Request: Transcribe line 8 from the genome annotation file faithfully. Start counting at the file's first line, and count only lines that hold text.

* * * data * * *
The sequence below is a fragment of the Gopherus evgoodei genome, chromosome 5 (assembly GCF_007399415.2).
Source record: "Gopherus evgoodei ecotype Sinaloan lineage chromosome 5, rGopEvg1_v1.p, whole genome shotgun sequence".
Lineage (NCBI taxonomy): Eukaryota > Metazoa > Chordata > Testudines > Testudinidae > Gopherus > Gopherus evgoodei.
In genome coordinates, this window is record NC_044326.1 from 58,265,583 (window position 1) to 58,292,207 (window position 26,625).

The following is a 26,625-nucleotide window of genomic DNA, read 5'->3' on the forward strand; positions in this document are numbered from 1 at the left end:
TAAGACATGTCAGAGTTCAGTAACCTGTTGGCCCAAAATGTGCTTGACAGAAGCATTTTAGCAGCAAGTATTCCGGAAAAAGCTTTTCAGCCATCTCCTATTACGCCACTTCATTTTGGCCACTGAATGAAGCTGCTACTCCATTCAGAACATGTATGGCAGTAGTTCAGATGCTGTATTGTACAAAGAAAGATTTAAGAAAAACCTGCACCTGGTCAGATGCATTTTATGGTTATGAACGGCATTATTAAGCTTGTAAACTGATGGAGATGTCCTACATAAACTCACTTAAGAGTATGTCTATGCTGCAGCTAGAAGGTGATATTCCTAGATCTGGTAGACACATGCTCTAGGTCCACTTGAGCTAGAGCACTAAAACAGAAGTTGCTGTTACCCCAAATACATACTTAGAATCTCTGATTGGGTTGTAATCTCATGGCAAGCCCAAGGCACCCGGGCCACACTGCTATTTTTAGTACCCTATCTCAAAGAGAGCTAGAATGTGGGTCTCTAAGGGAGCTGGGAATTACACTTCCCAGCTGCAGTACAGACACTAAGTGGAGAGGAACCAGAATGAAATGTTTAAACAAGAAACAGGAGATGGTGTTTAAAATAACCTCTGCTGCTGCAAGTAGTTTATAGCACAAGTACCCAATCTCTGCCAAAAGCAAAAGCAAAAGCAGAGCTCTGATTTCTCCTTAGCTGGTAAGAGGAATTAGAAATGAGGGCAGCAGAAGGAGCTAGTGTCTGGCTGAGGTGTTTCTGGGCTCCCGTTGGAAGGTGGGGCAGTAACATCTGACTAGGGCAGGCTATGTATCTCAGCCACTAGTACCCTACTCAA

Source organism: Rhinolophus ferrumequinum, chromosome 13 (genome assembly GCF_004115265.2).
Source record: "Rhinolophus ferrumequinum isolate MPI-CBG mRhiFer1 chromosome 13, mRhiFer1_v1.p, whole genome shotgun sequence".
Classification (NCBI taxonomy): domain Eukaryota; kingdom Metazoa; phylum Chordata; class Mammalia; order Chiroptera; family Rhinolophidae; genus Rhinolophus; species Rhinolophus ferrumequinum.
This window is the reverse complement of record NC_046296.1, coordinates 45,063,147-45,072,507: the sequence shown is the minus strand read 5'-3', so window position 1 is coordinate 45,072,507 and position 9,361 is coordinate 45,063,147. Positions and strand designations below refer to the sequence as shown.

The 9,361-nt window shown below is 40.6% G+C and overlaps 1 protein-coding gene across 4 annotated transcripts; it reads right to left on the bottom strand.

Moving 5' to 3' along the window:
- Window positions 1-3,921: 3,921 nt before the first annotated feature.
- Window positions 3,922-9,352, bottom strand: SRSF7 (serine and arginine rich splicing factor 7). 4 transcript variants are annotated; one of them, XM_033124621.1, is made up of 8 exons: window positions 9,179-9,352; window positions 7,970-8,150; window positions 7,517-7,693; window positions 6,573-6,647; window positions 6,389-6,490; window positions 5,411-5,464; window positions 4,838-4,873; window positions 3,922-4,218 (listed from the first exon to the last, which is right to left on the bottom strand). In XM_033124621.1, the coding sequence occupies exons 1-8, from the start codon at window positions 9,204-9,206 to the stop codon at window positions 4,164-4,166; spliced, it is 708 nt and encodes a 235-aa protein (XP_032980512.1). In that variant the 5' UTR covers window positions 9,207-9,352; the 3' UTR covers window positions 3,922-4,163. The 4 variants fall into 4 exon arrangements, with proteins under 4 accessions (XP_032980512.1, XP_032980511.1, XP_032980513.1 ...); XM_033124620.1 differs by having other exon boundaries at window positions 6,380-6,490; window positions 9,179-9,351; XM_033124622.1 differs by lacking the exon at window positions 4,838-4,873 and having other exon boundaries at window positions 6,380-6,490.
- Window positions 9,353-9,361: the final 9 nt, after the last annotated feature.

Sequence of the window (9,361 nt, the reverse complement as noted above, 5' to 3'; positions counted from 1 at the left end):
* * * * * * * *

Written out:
Source record: "Rhinolophus ferrumequinum isolate MPI-CBG mRhiFer1 chromosome 13, mRhiFer1_v1.p, whole genome shotgun sequence".